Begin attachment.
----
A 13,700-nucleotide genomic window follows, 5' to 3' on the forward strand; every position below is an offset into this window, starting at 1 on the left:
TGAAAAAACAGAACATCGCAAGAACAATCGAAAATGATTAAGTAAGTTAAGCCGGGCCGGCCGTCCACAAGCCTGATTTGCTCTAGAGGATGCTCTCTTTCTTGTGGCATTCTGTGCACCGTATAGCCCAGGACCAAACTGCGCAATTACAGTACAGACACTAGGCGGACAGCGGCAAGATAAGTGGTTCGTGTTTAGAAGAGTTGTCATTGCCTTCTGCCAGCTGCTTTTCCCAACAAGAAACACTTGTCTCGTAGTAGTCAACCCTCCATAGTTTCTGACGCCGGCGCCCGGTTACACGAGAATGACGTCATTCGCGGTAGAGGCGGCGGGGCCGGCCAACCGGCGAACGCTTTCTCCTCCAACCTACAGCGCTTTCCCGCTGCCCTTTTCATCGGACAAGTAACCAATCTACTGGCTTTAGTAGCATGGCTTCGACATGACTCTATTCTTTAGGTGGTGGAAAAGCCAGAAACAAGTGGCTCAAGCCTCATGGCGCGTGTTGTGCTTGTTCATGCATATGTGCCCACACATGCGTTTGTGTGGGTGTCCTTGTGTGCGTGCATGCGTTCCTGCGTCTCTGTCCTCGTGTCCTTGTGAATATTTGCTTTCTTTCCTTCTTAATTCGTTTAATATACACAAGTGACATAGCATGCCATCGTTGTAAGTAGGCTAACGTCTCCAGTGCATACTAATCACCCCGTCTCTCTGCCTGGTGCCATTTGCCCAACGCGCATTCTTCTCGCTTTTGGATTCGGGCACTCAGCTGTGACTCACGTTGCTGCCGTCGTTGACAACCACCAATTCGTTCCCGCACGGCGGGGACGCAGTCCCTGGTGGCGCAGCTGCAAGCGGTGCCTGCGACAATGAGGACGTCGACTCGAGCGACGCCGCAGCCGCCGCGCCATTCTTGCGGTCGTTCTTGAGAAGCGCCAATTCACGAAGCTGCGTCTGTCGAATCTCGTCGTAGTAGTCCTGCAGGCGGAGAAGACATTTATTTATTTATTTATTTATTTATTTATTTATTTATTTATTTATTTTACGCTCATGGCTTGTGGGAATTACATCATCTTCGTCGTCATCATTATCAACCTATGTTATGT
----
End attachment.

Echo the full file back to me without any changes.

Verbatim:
A 13,700-nucleotide genomic window follows, 5' to 3' on the forward strand; every position below is an offset into this window, starting at 1 on the left:
TGAAAAAACAGAACATCGCAAGAACAATCGAAAATGATTAAGTAAGTTAAGCCGGGCCGGCCGTCCACAAGCCTGATTTGCTCTAGAGGATGCTCTCTTTCTTGTGGCATTCTGTGCACCGTATAGCCCAGGACCAAACTGCGCAATTACAGTACAGACACTAGGCGGACAGCGGCAAGATAAGTGGTTCGTGTTTAGAAGAGTTGTCATTGCCTTCTGCCAGCTGCTTTTCCCAACAAGAAACACTTGTCTCGTAGTAGTCAACCCTCCATAGTTTCTGACGCCGGCGCCCGGTTACACGAGAATGACGTCATTCGCGGTAGAGGCGGCGGGGCCGGCCAACCGGCGAACGCTTTCTCCTCCAACCTACAGCGCTTTCCCGCTGCCCTTTTCATCGGACAAGTAACCAATCTACTGGCTTTAGTAGCATGGCTTCGACATGACTCTATTCTTTAGGTGGTGGAAAAGCCAGAAACAAGTGGCTCAAGCCTCATGGCGCGTGTTGTGCTTGTTCATGCATATGTGCCCACACATGCGTTTGTGTGGGTGTCCTTGTGTGCGTGCATGCGTTCCTGCGTCTCTGTCCTCGTGTCCTTGTGAATATTTGCTTTCTTTCCTTCTTAATTCGTTTAATATACACAAGTGACATAGCATGCCATCGTTGTAAGTAGGCTAACGTCTCCAGTGCATACTAATCACCCCGTCTCTCTGCCTGGTGCCATTTGCCCAACGCGCATTCTTCTCGCTTTTGGATTCGGGCACTCAGCTGTGACTCACGTTGCTGCCGTCGTTGACAACCACCAATTCGTTCCCGCACGGCGGGGACGCAGTCCCTGGTGGCGCAGCTGCAAGCGGTGCCTGCGACAATGAGGACGTCGACTCGAGCGACGCCGCAGCCGCCGCGCCATTCTTGCGGTCGTTCTTGAGAAGCGCCAATTCACGAAGCTGCGTCTGTCGAATCTCGTCGTAGTAGTCCTGCAGGCGGAGAAGACATTTATTTATTTATTTATTTATTTATTTATTTATTTATTTATTTATTTTACGCTCATGGCTTGTGGGAATTACATCATCTTCGTCGTCATCATTATCAACCTATGTTATGT